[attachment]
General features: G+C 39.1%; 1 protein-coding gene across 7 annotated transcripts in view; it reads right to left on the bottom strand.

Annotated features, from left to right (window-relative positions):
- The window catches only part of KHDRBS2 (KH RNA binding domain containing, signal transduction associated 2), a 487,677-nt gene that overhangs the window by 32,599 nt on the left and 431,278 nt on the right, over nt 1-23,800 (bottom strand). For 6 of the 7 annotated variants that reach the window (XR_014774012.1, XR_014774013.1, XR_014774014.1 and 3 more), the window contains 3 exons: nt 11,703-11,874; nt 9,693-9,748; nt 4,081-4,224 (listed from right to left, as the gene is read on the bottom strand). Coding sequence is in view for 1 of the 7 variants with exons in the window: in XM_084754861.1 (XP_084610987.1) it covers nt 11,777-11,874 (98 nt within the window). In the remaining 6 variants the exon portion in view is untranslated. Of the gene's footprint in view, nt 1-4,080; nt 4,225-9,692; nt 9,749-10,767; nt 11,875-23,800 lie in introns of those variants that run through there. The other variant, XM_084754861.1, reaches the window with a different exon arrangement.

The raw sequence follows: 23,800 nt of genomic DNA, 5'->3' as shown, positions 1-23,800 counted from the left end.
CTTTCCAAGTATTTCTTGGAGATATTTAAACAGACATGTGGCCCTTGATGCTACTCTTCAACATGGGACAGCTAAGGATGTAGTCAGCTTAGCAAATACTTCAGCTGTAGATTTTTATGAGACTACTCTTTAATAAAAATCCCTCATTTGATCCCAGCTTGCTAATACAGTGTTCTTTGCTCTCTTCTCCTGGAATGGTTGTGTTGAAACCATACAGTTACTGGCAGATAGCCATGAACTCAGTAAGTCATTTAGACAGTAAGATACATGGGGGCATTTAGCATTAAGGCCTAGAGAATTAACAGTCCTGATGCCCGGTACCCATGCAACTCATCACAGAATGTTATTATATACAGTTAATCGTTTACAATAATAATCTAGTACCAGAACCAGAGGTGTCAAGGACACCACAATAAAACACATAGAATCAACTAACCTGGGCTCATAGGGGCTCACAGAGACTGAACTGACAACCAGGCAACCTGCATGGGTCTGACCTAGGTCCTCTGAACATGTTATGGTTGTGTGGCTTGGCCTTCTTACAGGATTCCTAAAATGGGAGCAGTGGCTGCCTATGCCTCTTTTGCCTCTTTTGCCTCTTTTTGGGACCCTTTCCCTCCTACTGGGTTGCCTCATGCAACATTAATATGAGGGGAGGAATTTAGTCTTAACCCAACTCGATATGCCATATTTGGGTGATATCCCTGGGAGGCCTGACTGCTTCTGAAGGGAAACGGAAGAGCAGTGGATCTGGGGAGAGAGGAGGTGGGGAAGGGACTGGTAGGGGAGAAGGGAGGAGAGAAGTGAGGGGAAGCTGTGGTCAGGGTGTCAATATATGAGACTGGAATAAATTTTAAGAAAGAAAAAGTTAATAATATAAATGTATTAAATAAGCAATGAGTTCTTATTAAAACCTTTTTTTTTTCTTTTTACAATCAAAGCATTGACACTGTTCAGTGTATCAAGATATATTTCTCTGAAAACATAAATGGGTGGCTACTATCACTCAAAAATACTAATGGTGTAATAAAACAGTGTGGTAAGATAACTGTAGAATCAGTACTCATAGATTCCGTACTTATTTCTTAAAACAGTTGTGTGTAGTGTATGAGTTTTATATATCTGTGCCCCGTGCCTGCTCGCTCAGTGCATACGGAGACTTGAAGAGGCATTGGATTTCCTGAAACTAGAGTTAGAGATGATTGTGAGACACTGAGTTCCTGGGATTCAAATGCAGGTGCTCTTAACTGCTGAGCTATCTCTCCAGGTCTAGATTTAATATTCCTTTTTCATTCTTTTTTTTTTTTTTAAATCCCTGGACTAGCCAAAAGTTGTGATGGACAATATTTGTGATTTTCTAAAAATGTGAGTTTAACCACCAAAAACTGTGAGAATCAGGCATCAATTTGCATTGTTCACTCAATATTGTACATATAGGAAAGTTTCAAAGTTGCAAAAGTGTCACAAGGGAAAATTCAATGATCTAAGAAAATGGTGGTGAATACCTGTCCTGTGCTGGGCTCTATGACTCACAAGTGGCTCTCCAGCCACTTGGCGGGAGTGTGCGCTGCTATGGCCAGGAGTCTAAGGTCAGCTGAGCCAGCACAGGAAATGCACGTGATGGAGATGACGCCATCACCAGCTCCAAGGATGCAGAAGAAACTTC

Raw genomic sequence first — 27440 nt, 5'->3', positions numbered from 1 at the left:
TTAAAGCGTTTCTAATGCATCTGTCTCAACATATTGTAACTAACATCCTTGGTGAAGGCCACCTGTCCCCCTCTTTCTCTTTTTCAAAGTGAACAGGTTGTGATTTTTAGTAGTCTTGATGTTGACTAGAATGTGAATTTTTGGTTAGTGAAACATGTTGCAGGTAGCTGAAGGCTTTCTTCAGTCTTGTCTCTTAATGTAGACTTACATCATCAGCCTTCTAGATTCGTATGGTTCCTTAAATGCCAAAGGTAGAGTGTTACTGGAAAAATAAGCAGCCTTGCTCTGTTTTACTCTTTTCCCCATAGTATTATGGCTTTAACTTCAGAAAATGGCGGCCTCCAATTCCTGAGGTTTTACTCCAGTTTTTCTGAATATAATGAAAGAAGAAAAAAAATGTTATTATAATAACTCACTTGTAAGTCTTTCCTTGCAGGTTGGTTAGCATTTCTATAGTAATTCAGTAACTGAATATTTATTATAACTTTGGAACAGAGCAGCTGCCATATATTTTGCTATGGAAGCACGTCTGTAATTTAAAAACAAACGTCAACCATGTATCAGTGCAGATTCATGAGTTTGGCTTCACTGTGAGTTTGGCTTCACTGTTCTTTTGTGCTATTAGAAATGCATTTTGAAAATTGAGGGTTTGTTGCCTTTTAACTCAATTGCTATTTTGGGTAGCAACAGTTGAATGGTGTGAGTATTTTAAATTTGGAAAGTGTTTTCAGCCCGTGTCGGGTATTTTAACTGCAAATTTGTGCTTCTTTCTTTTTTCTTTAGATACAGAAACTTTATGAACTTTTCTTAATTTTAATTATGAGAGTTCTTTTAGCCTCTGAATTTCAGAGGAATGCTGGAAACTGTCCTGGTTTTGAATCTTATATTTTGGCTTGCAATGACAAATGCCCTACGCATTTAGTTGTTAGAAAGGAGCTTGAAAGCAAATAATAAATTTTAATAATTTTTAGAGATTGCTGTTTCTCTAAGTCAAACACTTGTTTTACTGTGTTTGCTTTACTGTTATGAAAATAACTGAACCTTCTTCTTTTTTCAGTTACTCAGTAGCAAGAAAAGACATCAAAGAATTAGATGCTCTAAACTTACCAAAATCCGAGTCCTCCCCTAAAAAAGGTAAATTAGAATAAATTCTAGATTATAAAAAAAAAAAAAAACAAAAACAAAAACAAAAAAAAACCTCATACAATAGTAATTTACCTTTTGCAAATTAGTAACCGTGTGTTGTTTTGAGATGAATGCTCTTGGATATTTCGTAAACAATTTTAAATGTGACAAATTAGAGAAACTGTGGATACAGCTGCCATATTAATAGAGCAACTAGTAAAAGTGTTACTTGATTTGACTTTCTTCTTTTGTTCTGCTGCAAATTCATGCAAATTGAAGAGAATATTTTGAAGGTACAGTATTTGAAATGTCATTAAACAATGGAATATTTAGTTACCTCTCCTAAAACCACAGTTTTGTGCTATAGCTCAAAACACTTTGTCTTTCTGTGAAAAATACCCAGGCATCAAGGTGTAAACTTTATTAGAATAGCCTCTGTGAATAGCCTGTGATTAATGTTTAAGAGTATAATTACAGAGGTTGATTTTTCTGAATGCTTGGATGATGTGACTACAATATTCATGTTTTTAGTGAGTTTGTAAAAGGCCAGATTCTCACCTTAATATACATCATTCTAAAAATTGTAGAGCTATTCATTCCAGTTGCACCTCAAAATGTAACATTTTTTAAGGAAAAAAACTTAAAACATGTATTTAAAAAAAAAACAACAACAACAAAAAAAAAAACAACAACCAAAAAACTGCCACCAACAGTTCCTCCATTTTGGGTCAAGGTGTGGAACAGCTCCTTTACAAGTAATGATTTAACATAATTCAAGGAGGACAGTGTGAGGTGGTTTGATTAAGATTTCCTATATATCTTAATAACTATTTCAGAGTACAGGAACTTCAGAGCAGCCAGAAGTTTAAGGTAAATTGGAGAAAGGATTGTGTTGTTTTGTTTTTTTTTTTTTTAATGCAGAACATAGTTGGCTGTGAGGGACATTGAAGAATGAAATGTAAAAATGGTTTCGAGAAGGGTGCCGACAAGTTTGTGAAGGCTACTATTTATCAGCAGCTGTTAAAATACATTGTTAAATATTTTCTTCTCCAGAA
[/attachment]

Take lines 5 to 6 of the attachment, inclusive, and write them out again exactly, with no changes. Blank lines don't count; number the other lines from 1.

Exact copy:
CTTTCCAAGTATTTCTTGGAGATATTTAAACAGACATGTGGCCCTTGATGCTACTCTTCAACATGGGACAGCTAAGGATGTAGTCAGCTTAGCAAATACTTCAGCTGTAGATTTTTATGAGACTACTCTTTAATAAAAATCCCTCATTTGATCCCAGCTTGCTAATACAGTGTTCTTTGCTCTCTTCTCCTGGAATGGTTGTGTTGAAACCATACAGTTACTGGCAGATAGCCATGAACTCAGTAAGTCATTTAGACAGTAAGATACATGGGGGCATTTAGCATTAAGGCCTAGAGAATTAACAGTCCTGATGCCCGGTACCCATGCAACTCATCACAGAATGTTATTATATACAGTTAATCGTTTACAATAATAATCTAGTACCAGAACCAGAGGTGTCAAGGACACCACAATAAAACACATAGAATCAACTAACCTGGGCTCATAGGGGCTCACAGAGACTGAACTGACAACCAGGCAACCTGCATGGGTCTGACCTAGGTCCTCTGAACATGTTATGGTTGTGTGGCTTGGCCTTCTTACAGGATTCCTAAAATGGGAGCAGTGGCTGCCTATGCCTCTTTTGCCTCTTTTGCCTCTTTTTGGGACCCTTTCCCTCCTACTGGGTTGCCTCATGCAACATTAATATGAGGGGAGGAATTTAGTCTTAACCCAACTCGATATGCCATATTTGGGTGATATCCCTGGGAGGCCTGACTGCTTCTGAAGGGAAACGGAAGAGCAGTGGATCTGGGGAGAGAGGAGGTGGGGAAGGGACTGGTAGGGGAGAAGGGAGGAGAGAAGTGAGGGGAAGCTGTGGTCAGGGTGTCAATATATGAGACTGGAATAAATTTTAAGAAAGAAAAAGTTAATAATATAAATGTATTAAATAAGCAATGAGTTCTTATTAAAACCTTTTTTTTTTCTTTTTACAATCAAAGCATTGACACTGTTCAGTGTATCAAGATATATTTCTCTGAAAACATAAATGGGTGGCTACTATCACTCAAAAATACTAATGGTGTAATAAAACAGTGTGGTAAGATAACTGTAGAATCAGTACTCATAGATTCCGTACTTATTTCTTAAAACAGTTGTGTGTAGTGTATGAGTTTTATATATCTGTGCCCCGTGCCTGCTCGCTCAGTGCATACGGAGACTTGAAGAGGCATTGGATTTCCTGAAACTAGAGTTAGAGATGATTGTGAGACACTGAGTTCCTGGGATTCAAATGCAGGTGCTCTTAACTGCTGAGCTATCTCTCCAGGTCTAGATTTAATATTCCTTTTTCATTCTTTTTTTTTTTTTTAAATCCCTGGACTAGCCAAAAGTTGTGATGGACAATATTTGTGATTTTCTAAAAATGTGAGTTTAACCACCAAAAACTGTGAGAATCAGGCATCAATTTGCATTGTTCACTCAATATTGTACATATAGGAAAGTTTCAAAGTTGCAAAAGTGTCACAAGGGAAAATTCAATGATCTAAGAAAATGGTGGTGAATACCTGTCCTGTGCTGGGCTCTATGACTCACAAGTGGCTCTCCAGCCACTTGGCGGGAGTGTGCGCTGCTATGGCCAGGAGTCTAAGGTCAGCTGAGCCAGCACAGGAAATGCACGTGATGGAGATGACGCCATCACCAGCTCCAAGGATGCAGAAGAAACTTC

Raw genomic sequence first — 27440 nt, 5'->3', positions numbered from 1 at the left: